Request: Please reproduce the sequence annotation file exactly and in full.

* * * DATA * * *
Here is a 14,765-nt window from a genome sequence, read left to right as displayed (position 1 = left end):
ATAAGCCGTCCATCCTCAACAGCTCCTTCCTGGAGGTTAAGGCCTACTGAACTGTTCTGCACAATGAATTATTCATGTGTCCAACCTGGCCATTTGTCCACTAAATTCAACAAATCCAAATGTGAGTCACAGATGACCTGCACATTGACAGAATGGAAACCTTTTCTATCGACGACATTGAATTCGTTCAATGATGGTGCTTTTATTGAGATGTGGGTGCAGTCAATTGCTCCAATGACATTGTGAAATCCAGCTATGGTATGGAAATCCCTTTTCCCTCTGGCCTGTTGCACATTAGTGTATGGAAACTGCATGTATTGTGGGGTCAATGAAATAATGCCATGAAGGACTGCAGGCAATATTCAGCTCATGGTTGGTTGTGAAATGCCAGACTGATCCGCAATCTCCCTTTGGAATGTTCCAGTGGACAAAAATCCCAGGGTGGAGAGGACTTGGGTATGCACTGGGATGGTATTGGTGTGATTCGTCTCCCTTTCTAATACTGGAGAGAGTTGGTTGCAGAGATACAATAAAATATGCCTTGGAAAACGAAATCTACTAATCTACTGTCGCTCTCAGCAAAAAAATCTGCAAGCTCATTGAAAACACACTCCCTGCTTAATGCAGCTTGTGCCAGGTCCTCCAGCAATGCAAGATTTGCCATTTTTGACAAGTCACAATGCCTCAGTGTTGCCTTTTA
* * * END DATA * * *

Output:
Here is a 14,765-nt window from a genome sequence, read left to right as displayed (position 1 = left end):
ATAAGCCGTCCATCCTCAACAGCTCCTTCCTGGAGGTTAAGGCCTACTGAACTGTTCTGCACAATGAATTATTCATGTGTCCAACCTGGCCATTTGTCCACTAAATTCAACAAATCCAAATGTGAGTCACAGATGACCTGCACATTGACAGAATGGAAACCTTTTCTATCGACGACATTGAATTCGTTCAATGATGGTGCTTTTATTGAGATGTGGGTGCAGTCAATTGCTCCAATGACATTGTGAAATCCAGCTATGGTATGGAAATCCCTTTTCCCTCTGGCCTGTTGCACATTAGTGTATGGAAACTGCATGTATTGTGGGGTCAATGAAATAATGCCATGAAGGACTGCAGGCAATATTCAGCTCATGGTTGGTTGTGAAATGCCAGACTGATCCGCAATCTCCCTTTGGAATGTTCCAGTGGACAAAAATCCCAGGGTGGAGAGGACTTGGGTATGCACTGGGATGGTATTGGTGTGATTCGTCTCCCTTTCTAATACTGGAGAGAGTTGGTTGCAGAGATACAATAAAATATGCCTTGGAAAACGAAATCTACTAATCTACTGTCGCTCTCAGCAAAAAAATCTGCAAGCTCATTGAAAACACACTCCCTGCTTAATGCAGCTTGTGCCAGGTCCTCCAGCAATGCAAGATTTGCCATTTTTGACAAGTCACAATGCCTCAGTGTTGCCTTTTA